The off-year elections tomorrow have sailed beyond mildly interesting into the the land of quantum politics where the rules of conventional-wisdom tea-leaf (and tea-bagger) reading don’t apply and where every little move of the polls becomes a statement of national import for the mid-term elections next year and somehow a reflection on the presidency of Barack Obama. Is the fall TV season really that bad that people have to find something else to entertain them?
The weirdest case is the Congressional race in upstate New York’s 23rd district where what should have been a footnote has become a battle for the heart and soul of the Republican Party both in New York and across the country. You probably already know all the details about who’s running — Bill Owens is trying to become the first Democrat to win the seat since before the Civil War and Doug Hoffman is the Conservative Party candidate who doesn’t even live in the district and doesn’t really know squat about what’s going on in Watertown. Dede Scozzafava was the GOP candidate, chosen by the local Republicans to win the safe seat until Mr. Hoffman started attracting the far right noisemakers in the GOP. It became a pissing contest between the likes of Newt Gingrich, Dick Armey, Sarah Palin, Fred Thompson, and a whole host of other ideologues (people who had one thing in common; they were all losers) who were dragging the party to the right and accusing Ms. Scozzafava of being the most liberal of the three candidates on the ballot.
Ms. Scozzafava suspended her campaign on Saturday and endorsed the Democrat. The right-wing blogosphere went nuts — not really a news flash there — and now the polls indicate — for what it’s worth — that Mr. Hoffman has the lead in the race. Meanwhile, the pundits are all trying desperately to glean what a Hoffman win will mean for the future of the GOP and take on some collateral damage in the bargain; Frank Rich came in for some nasty snipes from the right because of his “hissy fit” over the election and his prediction of doom for a party that is intent on turning even further to the right. (You can pretty much tell that you’re getting into silliness when pundits start picking on each other.) Meanwhile, Ross Douthat tries to be the sage in the room when he looks at the larger picture of what third-party candidates can bring to a race and how they add “substance.” If by “substance” he means they provide a thorn in the side to the other parties, then he’s probably right… until they damage the chances of the candidate he’s pulling for. Then it becomes a “stunt.” (I wonder if he thought Ross Perot brought substance to the 1992 presidential election.)
The NY 23rd is overshadowing a bunch of other off-year elections, including the governor’s race in New Jersey where the polls are close for the race between incumbent Jon Corzine (D) and Chris Christie (R) and the governor’s race in Virginia where it looks like Bob McDonnell (R) will beat Creigh Deeds (D). The interesting thing is that in the Virginia race, Mr. McDonnell, a product of the Pat Robertson alternate universe, is campaigning as a moderate and has not attracted the passion of the far-right. But there are also several other elections that could be of interest beyond the bells and whistles in New York, including the mayoral race in New York City and the fate of gay rights in Washington state, Maine, and Kalamazoo, Michigan.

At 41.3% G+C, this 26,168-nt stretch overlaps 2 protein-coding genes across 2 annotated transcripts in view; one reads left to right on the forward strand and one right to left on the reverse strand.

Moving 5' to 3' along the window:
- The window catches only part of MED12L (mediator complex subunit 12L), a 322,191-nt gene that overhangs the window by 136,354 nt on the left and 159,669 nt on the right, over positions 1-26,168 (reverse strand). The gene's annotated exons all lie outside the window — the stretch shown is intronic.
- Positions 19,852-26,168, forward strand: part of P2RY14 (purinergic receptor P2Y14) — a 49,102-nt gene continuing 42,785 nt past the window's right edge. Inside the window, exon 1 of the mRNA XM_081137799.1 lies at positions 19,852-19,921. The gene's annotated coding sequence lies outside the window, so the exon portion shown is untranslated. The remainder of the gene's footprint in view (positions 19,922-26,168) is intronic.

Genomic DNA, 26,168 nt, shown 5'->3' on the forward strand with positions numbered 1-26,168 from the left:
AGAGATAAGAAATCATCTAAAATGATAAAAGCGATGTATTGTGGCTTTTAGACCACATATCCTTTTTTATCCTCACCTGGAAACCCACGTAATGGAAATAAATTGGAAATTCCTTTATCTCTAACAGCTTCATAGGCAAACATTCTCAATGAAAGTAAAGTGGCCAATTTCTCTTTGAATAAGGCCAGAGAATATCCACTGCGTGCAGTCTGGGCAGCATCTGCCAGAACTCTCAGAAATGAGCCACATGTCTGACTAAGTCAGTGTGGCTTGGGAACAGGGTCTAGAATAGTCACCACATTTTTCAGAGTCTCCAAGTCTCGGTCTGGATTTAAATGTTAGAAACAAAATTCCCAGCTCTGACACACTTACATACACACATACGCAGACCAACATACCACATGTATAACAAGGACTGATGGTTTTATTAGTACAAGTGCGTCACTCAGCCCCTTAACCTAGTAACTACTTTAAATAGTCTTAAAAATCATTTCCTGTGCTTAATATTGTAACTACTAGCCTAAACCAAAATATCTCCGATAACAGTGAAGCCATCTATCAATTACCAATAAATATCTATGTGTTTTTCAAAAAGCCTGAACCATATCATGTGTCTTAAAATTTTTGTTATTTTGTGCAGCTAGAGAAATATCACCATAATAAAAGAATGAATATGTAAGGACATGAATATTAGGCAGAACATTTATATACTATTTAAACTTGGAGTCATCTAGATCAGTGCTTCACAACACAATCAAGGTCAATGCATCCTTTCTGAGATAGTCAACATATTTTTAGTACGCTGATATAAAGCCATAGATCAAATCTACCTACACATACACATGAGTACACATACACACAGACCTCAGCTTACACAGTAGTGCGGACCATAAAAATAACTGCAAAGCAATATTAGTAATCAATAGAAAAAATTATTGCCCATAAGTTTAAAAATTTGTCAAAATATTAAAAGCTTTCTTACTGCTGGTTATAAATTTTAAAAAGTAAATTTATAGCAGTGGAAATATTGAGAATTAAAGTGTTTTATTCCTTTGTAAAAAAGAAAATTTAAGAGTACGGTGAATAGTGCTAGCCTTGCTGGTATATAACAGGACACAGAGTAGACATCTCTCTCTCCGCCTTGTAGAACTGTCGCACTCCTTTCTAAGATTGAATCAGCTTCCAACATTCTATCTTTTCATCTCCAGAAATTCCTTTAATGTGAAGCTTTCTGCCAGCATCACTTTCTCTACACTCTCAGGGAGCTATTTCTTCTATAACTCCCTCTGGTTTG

And overshadowing all of these elections is, of course, Barack Obama. The president has had a hand in all three of the elections getting the headlines: he’s been campaigning for Gov. Corzine in New Jersey, his political advisers have distanced themselves from the faltering Mr. Deeds in Virginia, and of course there wouldn’t have to be a special election in New York if the president hadn’t appointed Rep. John McHugh (R) to be his Secretary of the Army in the first place. So whatever happens tomorrow, the results will be the most important election ever for the president; if Doug Hoffman wins, the legacy of Barack Obama’s presidency will be consigned to the ash-heap of history. Or something.
The safest prediction is that after all of Wolf Blitzer’s breathless coverage tomorrow night (and the special music written just for the occasion), the results will be microanalyzed to the point of disorienting obsessiveness and whoever wins will have their day in the glare; Mr. Owens or Mr. Hoffman will then become the most junior member of the United States House of Representatives and promptly vanish like a puff of smoke. A month from now neither of them will be able to get a pundit to pay attention to them unless they streak the House floor, and all of the considered opinions and tweets will be forgotten.
Well, since everybody else is going to do the pundit bit, I’ll give it a shot. If Mr. Hoffman wins, the onus will then be on the Republicans to prove that what they did to both him and Ms. Scozzafava is not an outlier. One election — local or national — doesn’t make a movement. If the far right and the tea-baggers want to really prove that they have taken over the GOP, they’re going to have to do what they did in NY 23 again and again in districts that are far more diverse and larger, and they’re going to have to appeal to more than just cranky white guys who think Sarah Palin is hot and Glenn Beck is the reincarnation of Thomas Jefferson. But as a lot of people have learned, politics is a lot like show business: the hardest thing to do isn’t getting to Broadway; it’s getting back there again and again, and most important, be better than you were the first time. (Just ask Neil Simon.) The toughest thing for the insurgent right may be for them to win NY 23rd so they can therefore prove that they’re more than just the outsiders clamoring at the gates. Once they get in, they’re going to actually have to do something more than just win an election. That’s not a lesson entirely lost on President Obama, either.